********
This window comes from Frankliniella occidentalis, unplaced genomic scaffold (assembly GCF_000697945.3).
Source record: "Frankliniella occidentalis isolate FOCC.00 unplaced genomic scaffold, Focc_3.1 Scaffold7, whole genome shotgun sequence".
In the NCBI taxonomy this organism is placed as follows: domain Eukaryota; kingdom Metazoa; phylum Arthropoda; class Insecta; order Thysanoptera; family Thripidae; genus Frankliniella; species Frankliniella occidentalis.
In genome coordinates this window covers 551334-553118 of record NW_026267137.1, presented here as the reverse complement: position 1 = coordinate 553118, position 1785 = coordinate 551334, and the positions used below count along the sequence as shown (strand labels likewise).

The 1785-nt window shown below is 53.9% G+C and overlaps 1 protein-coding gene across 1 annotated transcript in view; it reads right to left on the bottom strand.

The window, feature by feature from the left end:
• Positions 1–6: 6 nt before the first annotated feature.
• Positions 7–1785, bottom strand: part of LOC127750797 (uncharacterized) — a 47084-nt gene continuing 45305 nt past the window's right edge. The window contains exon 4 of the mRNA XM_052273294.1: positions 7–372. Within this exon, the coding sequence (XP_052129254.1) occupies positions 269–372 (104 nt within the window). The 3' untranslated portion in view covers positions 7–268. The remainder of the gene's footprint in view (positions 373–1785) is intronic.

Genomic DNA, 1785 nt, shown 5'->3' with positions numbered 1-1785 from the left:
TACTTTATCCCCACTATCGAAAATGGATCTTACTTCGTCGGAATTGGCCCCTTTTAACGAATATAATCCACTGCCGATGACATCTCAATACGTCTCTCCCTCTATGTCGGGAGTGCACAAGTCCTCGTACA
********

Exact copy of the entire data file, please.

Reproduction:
This window comes from Frankliniella occidentalis, unplaced genomic scaffold (assembly GCF_000697945.3).
Source record: "Frankliniella occidentalis isolate FOCC.00 unplaced genomic scaffold, Focc_3.1 Scaffold7, whole genome shotgun sequence".
In the NCBI taxonomy this organism is placed as follows: domain Eukaryota; kingdom Metazoa; phylum Arthropoda; class Insecta; order Thysanoptera; family Thripidae; genus Frankliniella; species Frankliniella occidentalis.
In genome coordinates this window covers 551334-553118 of record NW_026267137.1, presented here as the reverse complement: position 1 = coordinate 553118, position 1785 = coordinate 551334, and the positions used below count along the sequence as shown (strand labels likewise).

The 1785-nt window shown below is 53.9% G+C and overlaps 1 protein-coding gene across 1 annotated transcript in view; it reads right to left on the bottom strand.

The window, feature by feature from the left end:
• Positions 1–6: 6 nt before the first annotated feature.
• Positions 7–1785, bottom strand: part of LOC127750797 (uncharacterized) — a 47084-nt gene continuing 45305 nt past the window's right edge. The window contains exon 4 of the mRNA XM_052273294.1: positions 7–372. Within this exon, the coding sequence (XP_052129254.1) occupies positions 269–372 (104 nt within the window). The 3' untranslated portion in view covers positions 7–268. The remainder of the gene's footprint in view (positions 373–1785) is intronic.

Genomic DNA, 1785 nt, shown 5'->3' with positions numbered 1-1785 from the left:
TACTTTATCCCCACTATCGAAAATGGATCTTACTTCGTCGGAATTGGCCCCTTTTAACGAATATAATCCACTGCCGATGACATCTCAATACGTCTCTCCCTCTATGTCGGGAGTGCACAAGTCCTCGTACA